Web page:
The fate of the Oakland Raiders’ potential move to Las Vegas will be at the top of the docket next week when the NFL’s top officials convene in Phoenix, Arizona for their annual league meeting.
The meeting, which starts on Sunday and runs through Wednesday, is expected to feature votes on various issues related to NFL policy and the league’s future, both on and off the field. Aside from the Raiders’ proposed relocation to a new stadium in Sin City, league executives and team officials will consider rule changes that would affect the speed of NFL games, the safety of its players and more.
Here’s a breakdown of what to expect from next week’s NFL meeting.
Without a clear path to a new football stadium in the Raiders’ longtime home city of Oakland, team owner Mark Davis has set his sights on Las Vegas. The Raiders and Las Vegas officials have a tentative agreement to build a 65,000-seat, $1.9 billion facility in Sin City, with financing from Bank of America (NYSE:BAC) and about $750 million in public funding.
The NFL is generally averse to teams leaving their current markets. In February, Commissioner Roger Goodell expressed “disappointment” in the Chargers’ decision to relocate from San Diego to Los Angeles this offseason, adding that the league hadn’t “made a determination” on whether Las Vegas could support a full-time NFL franchise.
The league’s owners are expected to hear more details about the Raiders’ proposed move to Las Vegas, including specific information on the stadium plan and an update on where the team would play until their new facility is complete. Oakland officials are also expected to make a last-ditch effort to convince the NFL that they can build a stadium that would satisfy league and team officials.
Even if the relocation is approved, the Raiders would likely remain in Oakland for at least two more seasons, NFL.com reported. The vote, which could come as early as Monday, requires approval from 24 of the league’s 32 owners to pass. The Raiders would have to pay up to $650 million in relocation fees to complete the move.
In addition, the league’s owners are expected to re-examine the circumstances of the Chargers’ move to Los Angeles and whether the San Diego market can be salvaged.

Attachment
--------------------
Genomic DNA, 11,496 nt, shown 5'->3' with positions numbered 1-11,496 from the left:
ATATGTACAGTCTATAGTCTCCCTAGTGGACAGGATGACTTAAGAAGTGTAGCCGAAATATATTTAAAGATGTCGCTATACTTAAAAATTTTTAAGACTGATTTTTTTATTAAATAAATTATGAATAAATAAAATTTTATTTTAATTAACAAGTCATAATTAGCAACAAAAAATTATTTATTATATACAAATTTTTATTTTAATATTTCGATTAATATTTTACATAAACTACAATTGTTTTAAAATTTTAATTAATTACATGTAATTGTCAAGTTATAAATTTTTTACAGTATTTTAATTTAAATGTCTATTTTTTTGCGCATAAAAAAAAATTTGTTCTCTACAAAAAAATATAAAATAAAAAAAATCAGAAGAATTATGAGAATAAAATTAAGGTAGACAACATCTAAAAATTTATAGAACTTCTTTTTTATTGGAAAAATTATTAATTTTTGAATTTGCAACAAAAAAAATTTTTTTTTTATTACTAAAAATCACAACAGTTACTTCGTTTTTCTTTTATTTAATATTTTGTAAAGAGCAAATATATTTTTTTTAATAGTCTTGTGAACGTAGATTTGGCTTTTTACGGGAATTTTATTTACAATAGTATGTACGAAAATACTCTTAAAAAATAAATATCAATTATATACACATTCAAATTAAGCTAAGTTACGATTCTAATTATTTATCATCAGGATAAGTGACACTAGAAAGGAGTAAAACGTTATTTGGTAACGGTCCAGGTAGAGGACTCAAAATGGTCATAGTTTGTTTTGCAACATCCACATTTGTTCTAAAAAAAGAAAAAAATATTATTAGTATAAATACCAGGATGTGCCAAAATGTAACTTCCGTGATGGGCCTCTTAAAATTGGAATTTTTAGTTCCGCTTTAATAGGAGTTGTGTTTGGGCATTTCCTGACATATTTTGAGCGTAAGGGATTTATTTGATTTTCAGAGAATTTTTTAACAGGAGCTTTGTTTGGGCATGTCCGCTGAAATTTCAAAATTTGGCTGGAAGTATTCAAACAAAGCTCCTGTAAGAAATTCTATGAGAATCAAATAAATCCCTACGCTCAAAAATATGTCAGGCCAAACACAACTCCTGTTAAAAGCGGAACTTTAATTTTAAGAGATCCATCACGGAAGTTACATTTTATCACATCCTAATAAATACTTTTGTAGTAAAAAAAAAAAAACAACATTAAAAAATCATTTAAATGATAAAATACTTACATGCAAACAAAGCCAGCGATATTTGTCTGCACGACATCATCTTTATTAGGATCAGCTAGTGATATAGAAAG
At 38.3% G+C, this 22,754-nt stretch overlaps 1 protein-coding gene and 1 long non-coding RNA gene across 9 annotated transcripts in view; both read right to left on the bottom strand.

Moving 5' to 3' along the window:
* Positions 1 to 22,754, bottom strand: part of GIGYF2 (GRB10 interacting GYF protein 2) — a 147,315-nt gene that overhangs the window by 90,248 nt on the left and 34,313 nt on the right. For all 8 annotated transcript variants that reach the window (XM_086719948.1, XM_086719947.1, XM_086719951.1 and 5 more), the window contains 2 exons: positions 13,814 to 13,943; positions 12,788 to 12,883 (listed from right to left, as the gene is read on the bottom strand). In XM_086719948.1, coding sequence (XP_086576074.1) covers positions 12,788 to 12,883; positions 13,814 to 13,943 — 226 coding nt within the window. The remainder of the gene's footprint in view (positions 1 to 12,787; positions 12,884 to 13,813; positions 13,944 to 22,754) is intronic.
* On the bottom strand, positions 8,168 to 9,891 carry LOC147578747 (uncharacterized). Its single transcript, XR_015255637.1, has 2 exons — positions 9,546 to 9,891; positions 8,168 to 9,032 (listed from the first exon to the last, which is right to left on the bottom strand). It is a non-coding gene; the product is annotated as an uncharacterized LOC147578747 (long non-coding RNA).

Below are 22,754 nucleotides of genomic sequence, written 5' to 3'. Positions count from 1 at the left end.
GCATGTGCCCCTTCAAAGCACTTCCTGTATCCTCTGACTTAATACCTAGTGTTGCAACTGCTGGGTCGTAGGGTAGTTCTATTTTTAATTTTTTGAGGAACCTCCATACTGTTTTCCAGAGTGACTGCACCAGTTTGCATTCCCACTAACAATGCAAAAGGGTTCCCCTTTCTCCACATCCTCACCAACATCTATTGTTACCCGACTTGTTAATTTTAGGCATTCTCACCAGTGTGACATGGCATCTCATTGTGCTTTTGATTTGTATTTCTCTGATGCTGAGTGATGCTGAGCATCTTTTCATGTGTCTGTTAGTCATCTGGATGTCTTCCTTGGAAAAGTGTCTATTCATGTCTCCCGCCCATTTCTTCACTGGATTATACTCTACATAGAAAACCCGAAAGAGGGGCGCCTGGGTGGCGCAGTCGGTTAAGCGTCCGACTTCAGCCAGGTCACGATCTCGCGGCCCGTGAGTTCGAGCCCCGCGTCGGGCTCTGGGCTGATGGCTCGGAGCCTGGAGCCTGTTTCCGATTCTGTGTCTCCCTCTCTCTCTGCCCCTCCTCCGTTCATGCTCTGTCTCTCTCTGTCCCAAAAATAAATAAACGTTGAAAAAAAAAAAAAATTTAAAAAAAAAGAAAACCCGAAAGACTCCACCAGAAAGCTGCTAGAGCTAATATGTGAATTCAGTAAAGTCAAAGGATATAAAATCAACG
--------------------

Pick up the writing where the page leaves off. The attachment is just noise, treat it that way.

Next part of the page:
Changes to Instant Replay
League officials will vote on a proposal to “centralize” the instant-replay challenge system – both to improve referee accuracy and to streamline what has proven to be a slow process. Game officials would have access to a tablet that links to the league’s officiating headquarters in New York, rather than running to the sideline to check a play on a fixed monitor.
“This should improve consistency and accuracy of decisions and help speed up the process,” Goodell said.
In a bid to improve the NFL’s viewer experience and on-field product, Commissioner Goodell’s office is pushing to speed up the flow of the game. Specifically, Goodell wants to add a “play clock” after touchdowns and extra points to ensure games resume in a timely fashion. He also wants to add specific regulations for halftime breaks and for when to restart the clock when a player runs out of bounds. A proposal to shorten the overtime period of 15 minutes to 10 minutes is also up for consideration.
Like the instant replay proposal, the pace-of-play changes require approval from the league’s teams. NFL pundits will also be watching for updates on the commissioner’s plan to reduce the frequency of commercial breaks during television broadcasts.
Safety-related rule changes
The NFL’s competition committee has proposed several rule changes designed to address the injury and concussion concerns that have dogged the league’s public image in recent years.
Chief among the proposed measures is a motion to make certain “dangerous hits” punishable by ejection or suspension. League officials will determine what constitutes an illegal hit and submit that information to the 32 teams. The NFLPA declined FOX Business’s request for comment on the proposal until their officials can view the official document.
In addition, teams will vote on new rules to protect “defenseless receivers” from hard tackles, as well as whether to bar special teams players from leaping over the line of scrimmage to block extra point and field goal attempts.